Department of Gynecology, Charles Nicolle Hospital, Tunisia
Received Date: December 29, 2017; Accepted Date: January 16, 2018; Published Date: January 23, 2018
Citation: Znagui I, Olfa S, Moez A, Riadh BT, Taher M, et al. (2018) Malignant Phyllodes Tumor in Ectopic Breast Tissue: A Case Report with a Literature Review. Arch Cancer Res. Vol.6 No.1:1 doi: 10.21767/2254-6081.100167
Supernumerary breasts come from ectopic breast tissue which regression was incomplete. Typically, it is a single supernumerary gland, located in the axilla. Ectopic breast tissue is subject to the same pathologic events that occur in normally positioned breasts. Excision may be required for diagnosis, treatment of symptoms or cosmesis. We report a case report of a female patient aged 22 years, without medical history. She consulted for a left axillary swelling. Breast ultrasound showed: Voluminous mass of axillary tail with polylobed contours, Aspect evoking a phyllodes tumor. The patient had a wide excision. Anapath review concluded: Malignant phyllodes tumor in ectopic breast tissue and absence of residual tumor. Abdominal ultrasound and chest x-ray were normal. Adjuvant systemic treatment and radiotherapy were not delivered. Our patient is regularly followed: She doesn’t develop distant metastases or loco-regional relapse. Axillary ectopic breast tissue may provide a diagnostic challenge, as other benign and malignant lesions occur in this area. Malignant Phyllodes tumor in ectopic breast tissue is an extremely rare occurrence. Wide breast surgery is the mainstay of the treatment of non-metastatic malignant phyllodes tumors of the breast.
Breast; Phyllode tumor; Ectopic breast tissue
Polymastia (supernumerary breasts) is a congenital condition in which abnormal accessory breast tissue is found in addition to normal breast tissue. Accessory breast results in any anomaly of develop of the embryological milk lines, which run from the anterior axillary folds to the inner thighs . Patients may be misdiagnosed prenatally as having a lipoma, lymphadenopathy, or hidradenitis suppurativa . This is ectopic breast tissue is the seat of the same pathologic events that occur in normally located breast tissue, both benign and malignant [3,4]. Ectopic breast tissue is often unassociated with a distinct areola or nipple, so it may not be evident. We report the case of a patient operated on an axillary mass of 6 cm. She had a large lumpectomy. Pathological examination concluded to a malignant phyllode tumor in supernumerary breast. The patient had smooth postoperative recoveries.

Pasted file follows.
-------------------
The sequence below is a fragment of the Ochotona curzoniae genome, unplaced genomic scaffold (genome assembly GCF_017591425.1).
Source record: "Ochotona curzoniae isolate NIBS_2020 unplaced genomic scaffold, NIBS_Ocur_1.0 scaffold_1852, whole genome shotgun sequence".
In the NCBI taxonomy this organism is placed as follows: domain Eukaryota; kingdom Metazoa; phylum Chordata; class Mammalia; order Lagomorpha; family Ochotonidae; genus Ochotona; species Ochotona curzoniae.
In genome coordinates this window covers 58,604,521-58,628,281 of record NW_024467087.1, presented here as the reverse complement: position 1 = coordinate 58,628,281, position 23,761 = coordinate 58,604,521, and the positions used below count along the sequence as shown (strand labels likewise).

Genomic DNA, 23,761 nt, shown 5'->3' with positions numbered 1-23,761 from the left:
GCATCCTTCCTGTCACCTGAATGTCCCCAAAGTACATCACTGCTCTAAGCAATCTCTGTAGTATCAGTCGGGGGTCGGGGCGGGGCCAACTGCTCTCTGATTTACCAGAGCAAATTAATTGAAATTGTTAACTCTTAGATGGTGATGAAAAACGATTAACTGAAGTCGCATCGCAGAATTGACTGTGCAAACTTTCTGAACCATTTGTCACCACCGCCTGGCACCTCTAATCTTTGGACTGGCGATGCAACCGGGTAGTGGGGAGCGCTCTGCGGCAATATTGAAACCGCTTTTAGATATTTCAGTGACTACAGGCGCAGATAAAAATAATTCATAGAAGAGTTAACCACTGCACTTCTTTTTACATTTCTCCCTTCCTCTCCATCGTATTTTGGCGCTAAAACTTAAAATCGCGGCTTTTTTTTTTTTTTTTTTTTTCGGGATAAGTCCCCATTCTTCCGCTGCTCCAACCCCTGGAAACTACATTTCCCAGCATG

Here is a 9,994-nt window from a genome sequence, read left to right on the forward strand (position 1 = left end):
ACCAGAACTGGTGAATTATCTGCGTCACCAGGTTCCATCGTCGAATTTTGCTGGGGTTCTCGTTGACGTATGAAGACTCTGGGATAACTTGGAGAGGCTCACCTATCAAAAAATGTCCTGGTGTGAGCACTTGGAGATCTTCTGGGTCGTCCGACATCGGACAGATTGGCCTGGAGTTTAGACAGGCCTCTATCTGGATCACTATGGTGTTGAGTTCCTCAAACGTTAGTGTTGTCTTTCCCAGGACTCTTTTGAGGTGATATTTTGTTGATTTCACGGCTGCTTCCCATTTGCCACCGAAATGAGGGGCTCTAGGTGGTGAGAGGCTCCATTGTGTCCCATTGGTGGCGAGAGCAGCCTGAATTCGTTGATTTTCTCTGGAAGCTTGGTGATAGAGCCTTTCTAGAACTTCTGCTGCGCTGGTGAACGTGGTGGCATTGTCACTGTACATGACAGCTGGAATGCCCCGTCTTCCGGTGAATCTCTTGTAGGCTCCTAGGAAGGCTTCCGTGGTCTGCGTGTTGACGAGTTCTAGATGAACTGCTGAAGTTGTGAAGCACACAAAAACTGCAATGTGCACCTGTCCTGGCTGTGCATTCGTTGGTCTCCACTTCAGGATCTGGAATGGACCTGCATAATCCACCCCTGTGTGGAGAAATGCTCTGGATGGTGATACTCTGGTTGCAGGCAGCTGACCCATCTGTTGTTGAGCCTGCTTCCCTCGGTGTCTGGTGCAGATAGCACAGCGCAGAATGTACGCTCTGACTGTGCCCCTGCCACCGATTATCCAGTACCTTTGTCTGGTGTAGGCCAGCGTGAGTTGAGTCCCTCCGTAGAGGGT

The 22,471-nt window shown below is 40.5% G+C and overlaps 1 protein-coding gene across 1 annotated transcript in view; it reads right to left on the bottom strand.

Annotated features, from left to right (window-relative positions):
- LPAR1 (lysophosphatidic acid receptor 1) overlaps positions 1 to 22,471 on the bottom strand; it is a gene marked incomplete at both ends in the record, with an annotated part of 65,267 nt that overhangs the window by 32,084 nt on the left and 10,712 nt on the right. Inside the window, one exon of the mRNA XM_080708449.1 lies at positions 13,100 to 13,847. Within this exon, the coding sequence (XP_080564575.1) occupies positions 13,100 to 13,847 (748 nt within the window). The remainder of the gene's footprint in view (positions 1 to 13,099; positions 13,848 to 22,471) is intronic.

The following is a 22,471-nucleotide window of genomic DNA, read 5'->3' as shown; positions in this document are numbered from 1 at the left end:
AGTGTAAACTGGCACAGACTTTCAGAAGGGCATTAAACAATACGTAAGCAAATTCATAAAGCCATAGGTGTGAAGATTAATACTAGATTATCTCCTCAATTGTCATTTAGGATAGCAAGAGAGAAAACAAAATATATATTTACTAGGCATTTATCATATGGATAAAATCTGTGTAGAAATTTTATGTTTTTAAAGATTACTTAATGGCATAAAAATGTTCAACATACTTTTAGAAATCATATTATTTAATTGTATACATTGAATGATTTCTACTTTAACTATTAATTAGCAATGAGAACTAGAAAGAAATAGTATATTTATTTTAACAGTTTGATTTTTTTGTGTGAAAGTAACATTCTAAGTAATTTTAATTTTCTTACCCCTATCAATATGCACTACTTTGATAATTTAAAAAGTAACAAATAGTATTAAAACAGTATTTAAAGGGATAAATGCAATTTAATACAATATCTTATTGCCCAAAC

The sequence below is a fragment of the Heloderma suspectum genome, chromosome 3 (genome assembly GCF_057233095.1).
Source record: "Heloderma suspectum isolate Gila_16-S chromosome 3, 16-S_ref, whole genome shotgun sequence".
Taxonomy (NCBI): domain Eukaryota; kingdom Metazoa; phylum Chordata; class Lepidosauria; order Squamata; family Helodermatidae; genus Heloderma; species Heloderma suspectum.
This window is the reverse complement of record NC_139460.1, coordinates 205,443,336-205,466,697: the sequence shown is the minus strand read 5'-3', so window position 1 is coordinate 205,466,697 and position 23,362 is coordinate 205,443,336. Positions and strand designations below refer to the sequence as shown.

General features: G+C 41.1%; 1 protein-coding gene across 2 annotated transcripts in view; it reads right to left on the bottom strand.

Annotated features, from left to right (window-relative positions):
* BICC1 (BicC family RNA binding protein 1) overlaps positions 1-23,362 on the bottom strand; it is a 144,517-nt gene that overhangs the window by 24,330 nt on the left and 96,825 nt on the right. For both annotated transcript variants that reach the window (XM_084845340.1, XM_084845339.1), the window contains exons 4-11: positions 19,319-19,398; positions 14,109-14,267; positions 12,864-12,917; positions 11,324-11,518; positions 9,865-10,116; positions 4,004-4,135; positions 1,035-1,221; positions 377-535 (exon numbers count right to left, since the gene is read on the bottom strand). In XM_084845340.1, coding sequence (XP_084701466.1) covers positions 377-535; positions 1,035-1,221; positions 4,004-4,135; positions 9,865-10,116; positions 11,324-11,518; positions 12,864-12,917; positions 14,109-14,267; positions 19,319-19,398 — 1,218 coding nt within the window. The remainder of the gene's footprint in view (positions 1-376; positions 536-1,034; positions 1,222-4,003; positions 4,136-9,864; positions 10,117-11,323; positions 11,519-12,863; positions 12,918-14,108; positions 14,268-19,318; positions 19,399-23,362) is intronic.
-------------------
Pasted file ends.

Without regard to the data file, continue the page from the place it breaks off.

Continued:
A 22-year-old woman presented with no medical history. She consulted for the appearance of a left axillary mass in the last eight days. This mass gradually increased in volume. Physical examination revealed the presence of a left axillary mass, well limited, measuring 6 cm in diameter, soft, painful on palpation, adherent to the skin but mobile in relation to the deep plane, without any cutaneous modification. An ultrasound was indicated to support the diagnosis, it showed the presence of a left axillary breast which is the seat of a mass of lobulated contours measuring 67 mm × 49 mm hypoechoic, heterogeneous, hyper vascularized in color Doppler, without signs of abscessing (Figures 1 and 2). Ultrasound evoked a phyllode tumor requiring histological verification. There were no axillary lymphadenopathies. It also showed a right subareal mass evoking a typical adenofibroma of 11 mm (Figure 3).
Extensive surgical excision was performed, and the pathological examination concluded that there was a malignant phyllode tumor on ectopic breast. The resection limits were healthy. All the lymph nodes removed were reactive.
The postoperative course was simple. The patient did not receive adjuvant therapy. An extension assessment with chest x-ray and abdominal ultrasound showed no abnormalities. The evolution was favorable with regular clinical and monthly ultrasound monitoring.